SciELO - Scientific Electronic Library Online

 
vol.107 issue6When students become patients: TB disease among medical undergraduates in Cape Town, South Africa author indexsubject indexarticles search
Home Pagealphabetic serial listing  

Services on Demand

Article

Indicators

Related links

  • On index processCited by Google
  • On index processSimilars in Google

Share


SAMJ: South African Medical Journal

On-line version ISSN 2078-5135
Print version ISSN 0256-9574

Abstract

DHAI, A. Exploitation of the vulnerable in research: Responses to lessons learnt in history. SAMJ, S. Afr. med. j. [online]. 2017, vol.107, n.6, pp.472-474. ISSN 2078-5135.  http://dx.doi.org/10.7196/samj.2017.v107i6.12437.

The Nuremberg Trials raised insightful issues on how and why doctors who were trained in the Hippocratic tradition were able to commit such egregious and heinous medical crimes. The vulnerable were considered to be subhuman, of decreased intelligence, of no moral status and lacking human dignity. The reputation of the medical profession had been undermined, professionalism questioned and the doctor-patient relationship damaged as a result of the Nazi medical experiments. The World Medical Association's Declaration of Helsinki has been hailed as one of the most successful efforts in rescuing medical research from the darkness of the scandals and tragedies in health research. The first Research Ethics Committee in South Africa was established in 1966 at the University of the Witwatersrand. From the mid-1970s other institutions followed suit. The promulgation of the National Health Act No. 61 of 2003, in 2004, resulted in strong protectionism for research participants in the country.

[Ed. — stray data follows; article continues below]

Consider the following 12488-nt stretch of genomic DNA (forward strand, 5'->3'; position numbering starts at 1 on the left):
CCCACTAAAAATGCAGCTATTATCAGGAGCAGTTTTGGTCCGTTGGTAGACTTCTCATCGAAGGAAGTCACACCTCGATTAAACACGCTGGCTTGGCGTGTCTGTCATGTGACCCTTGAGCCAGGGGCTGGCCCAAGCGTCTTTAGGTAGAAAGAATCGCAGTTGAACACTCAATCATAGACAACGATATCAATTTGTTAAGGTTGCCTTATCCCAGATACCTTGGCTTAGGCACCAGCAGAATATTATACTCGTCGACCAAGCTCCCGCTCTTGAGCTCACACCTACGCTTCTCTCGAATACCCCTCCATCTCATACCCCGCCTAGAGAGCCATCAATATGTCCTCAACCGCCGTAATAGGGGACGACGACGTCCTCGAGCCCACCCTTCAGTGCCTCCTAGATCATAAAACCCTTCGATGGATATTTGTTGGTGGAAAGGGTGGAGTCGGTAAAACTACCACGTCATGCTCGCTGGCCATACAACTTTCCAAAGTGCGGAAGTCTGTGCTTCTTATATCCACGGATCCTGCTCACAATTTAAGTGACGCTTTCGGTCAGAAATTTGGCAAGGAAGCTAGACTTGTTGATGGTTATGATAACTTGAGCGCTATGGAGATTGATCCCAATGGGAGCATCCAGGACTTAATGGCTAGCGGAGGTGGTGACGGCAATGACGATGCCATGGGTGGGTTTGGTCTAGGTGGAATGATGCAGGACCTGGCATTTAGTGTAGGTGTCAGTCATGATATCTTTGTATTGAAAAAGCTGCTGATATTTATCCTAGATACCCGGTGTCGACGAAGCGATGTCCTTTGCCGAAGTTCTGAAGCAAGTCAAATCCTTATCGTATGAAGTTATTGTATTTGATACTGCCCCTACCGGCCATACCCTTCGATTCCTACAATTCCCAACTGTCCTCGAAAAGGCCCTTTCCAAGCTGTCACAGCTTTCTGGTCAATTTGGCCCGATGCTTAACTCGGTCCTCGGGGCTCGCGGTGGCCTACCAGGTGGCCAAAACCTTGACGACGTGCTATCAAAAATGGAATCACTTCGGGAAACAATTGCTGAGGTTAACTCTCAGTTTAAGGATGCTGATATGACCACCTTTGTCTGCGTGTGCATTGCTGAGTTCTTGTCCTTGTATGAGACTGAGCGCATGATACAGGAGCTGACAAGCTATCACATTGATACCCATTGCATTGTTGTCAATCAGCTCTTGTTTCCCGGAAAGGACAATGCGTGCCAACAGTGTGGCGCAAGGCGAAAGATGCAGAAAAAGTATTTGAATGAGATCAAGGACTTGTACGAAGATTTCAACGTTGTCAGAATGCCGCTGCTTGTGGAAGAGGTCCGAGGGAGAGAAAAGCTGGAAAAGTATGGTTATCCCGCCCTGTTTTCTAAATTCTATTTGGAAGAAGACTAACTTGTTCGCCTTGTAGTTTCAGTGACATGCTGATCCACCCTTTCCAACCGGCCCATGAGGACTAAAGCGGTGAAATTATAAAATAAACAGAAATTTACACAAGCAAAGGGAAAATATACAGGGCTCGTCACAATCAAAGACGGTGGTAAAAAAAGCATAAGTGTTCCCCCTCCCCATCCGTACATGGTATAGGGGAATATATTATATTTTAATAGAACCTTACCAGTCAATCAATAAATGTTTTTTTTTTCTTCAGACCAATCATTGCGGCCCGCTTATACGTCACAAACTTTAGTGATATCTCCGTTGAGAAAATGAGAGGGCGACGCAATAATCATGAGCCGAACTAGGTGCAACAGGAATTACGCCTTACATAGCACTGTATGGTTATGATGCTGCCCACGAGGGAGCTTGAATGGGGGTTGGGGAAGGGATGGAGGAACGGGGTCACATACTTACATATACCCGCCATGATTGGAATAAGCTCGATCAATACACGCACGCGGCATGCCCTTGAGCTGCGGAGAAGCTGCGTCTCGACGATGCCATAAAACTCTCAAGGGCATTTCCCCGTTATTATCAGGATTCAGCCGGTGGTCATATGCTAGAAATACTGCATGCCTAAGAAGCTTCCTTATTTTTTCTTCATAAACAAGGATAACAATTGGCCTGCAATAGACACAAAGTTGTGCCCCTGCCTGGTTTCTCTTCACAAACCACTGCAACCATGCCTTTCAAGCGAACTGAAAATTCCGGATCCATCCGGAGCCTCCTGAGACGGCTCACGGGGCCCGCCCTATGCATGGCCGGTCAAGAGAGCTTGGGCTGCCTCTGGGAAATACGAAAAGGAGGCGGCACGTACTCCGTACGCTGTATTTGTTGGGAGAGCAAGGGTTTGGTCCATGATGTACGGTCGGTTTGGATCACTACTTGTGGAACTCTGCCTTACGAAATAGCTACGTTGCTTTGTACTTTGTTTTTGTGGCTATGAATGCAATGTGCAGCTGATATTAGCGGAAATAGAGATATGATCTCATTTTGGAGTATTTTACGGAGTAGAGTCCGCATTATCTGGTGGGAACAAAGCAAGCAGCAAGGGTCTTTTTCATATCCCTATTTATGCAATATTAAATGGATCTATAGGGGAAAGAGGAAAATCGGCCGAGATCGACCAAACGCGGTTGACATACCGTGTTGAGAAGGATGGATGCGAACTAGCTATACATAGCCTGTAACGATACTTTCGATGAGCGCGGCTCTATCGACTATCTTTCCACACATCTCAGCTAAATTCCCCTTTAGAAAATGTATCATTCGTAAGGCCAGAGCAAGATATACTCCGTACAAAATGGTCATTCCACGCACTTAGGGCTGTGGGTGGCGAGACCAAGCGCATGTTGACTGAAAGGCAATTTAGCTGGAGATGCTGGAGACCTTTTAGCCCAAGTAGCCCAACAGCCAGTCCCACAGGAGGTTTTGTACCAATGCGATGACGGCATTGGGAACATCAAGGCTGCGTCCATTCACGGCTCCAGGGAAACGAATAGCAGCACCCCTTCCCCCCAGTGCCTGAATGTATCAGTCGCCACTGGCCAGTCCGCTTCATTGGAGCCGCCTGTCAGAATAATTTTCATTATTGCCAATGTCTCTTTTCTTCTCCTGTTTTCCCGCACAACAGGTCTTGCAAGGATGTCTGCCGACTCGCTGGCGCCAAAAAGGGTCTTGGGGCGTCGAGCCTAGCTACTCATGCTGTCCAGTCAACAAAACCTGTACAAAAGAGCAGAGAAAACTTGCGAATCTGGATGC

· text in English     · English ( pdf )

 

Creative Commons License All the contents of this journal, except where otherwise noted, is licensed under a Creative Commons Attribution License